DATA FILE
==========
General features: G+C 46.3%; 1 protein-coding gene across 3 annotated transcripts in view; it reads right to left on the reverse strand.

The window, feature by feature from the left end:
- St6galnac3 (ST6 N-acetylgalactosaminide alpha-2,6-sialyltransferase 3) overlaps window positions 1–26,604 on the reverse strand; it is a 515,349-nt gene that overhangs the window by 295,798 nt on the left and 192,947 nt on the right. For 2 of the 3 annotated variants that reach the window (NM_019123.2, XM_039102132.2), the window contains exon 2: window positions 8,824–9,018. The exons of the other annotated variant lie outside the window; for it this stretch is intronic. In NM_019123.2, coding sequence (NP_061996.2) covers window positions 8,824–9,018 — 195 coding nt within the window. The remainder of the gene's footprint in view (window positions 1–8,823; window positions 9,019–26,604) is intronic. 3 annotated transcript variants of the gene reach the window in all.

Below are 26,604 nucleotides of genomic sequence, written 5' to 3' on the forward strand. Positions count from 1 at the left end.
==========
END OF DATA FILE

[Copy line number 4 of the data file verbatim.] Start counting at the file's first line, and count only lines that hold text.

Below are 26,604 nucleotides of genomic sequence, written 5' to 3' on the forward strand. Positions count from 1 at the left end.